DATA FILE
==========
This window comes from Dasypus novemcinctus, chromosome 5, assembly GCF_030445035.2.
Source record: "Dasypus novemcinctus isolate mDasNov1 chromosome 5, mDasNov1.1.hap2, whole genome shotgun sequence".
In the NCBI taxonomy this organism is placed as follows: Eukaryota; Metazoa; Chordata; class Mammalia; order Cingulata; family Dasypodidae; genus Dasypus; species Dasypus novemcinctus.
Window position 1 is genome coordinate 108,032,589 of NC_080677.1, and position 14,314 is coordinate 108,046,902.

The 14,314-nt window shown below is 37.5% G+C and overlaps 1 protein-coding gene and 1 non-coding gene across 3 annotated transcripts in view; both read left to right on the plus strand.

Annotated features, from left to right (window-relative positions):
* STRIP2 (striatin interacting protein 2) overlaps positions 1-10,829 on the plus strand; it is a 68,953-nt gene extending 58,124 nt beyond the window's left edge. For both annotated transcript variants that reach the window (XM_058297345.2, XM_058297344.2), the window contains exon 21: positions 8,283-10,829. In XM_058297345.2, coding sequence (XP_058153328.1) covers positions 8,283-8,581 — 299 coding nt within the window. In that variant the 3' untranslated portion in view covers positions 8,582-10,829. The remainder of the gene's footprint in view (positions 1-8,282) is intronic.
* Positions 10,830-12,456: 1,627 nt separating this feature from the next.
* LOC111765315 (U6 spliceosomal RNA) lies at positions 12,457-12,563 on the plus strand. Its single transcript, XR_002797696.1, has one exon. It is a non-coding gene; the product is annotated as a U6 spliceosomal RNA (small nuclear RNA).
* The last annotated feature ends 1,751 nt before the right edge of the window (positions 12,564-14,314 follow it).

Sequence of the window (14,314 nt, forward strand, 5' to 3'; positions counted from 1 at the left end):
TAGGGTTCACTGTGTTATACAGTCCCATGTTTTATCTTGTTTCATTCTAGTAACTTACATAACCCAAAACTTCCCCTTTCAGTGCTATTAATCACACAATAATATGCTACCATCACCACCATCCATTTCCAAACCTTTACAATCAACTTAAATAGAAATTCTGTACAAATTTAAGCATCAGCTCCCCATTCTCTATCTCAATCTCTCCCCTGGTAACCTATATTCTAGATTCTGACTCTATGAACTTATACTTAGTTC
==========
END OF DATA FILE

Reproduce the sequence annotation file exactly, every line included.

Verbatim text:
This window comes from Dasypus novemcinctus, chromosome 5, assembly GCF_030445035.2.
Source record: "Dasypus novemcinctus isolate mDasNov1 chromosome 5, mDasNov1.1.hap2, whole genome shotgun sequence".
In the NCBI taxonomy this organism is placed as follows: Eukaryota; Metazoa; Chordata; class Mammalia; order Cingulata; family Dasypodidae; genus Dasypus; species Dasypus novemcinctus.
Window position 1 is genome coordinate 108,032,589 of NC_080677.1, and position 14,314 is coordinate 108,046,902.

The 14,314-nt window shown below is 37.5% G+C and overlaps 1 protein-coding gene and 1 non-coding gene across 3 annotated transcripts in view; both read left to right on the plus strand.

Annotated features, from left to right (window-relative positions):
* STRIP2 (striatin interacting protein 2) overlaps positions 1-10,829 on the plus strand; it is a 68,953-nt gene extending 58,124 nt beyond the window's left edge. For both annotated transcript variants that reach the window (XM_058297345.2, XM_058297344.2), the window contains exon 21: positions 8,283-10,829. In XM_058297345.2, coding sequence (XP_058153328.1) covers positions 8,283-8,581 — 299 coding nt within the window. In that variant the 3' untranslated portion in view covers positions 8,582-10,829. The remainder of the gene's footprint in view (positions 1-8,282) is intronic.
* Positions 10,830-12,456: 1,627 nt separating this feature from the next.
* LOC111765315 (U6 spliceosomal RNA) lies at positions 12,457-12,563 on the plus strand. Its single transcript, XR_002797696.1, has one exon. It is a non-coding gene; the product is annotated as a U6 spliceosomal RNA (small nuclear RNA).
* The last annotated feature ends 1,751 nt before the right edge of the window (positions 12,564-14,314 follow it).

Sequence of the window (14,314 nt, forward strand, 5' to 3'; positions counted from 1 at the left end):
TAGGGTTCACTGTGTTATACAGTCCCATGTTTTATCTTGTTTCATTCTAGTAACTTACATAACCCAAAACTTCCCCTTTCAGTGCTATTAATCACACAATAATATGCTACCATCACCACCATCCATTTCCAAACCTTTACAATCAACTTAAATAGAAATTCTGTACAAATTTAAGCATCAGCTCCCCATTCTCTATCTCAATCTCTCCCCTGGTAACCTATATTCTAGATTCTGACTCTATGAACTTATACTTAGTTC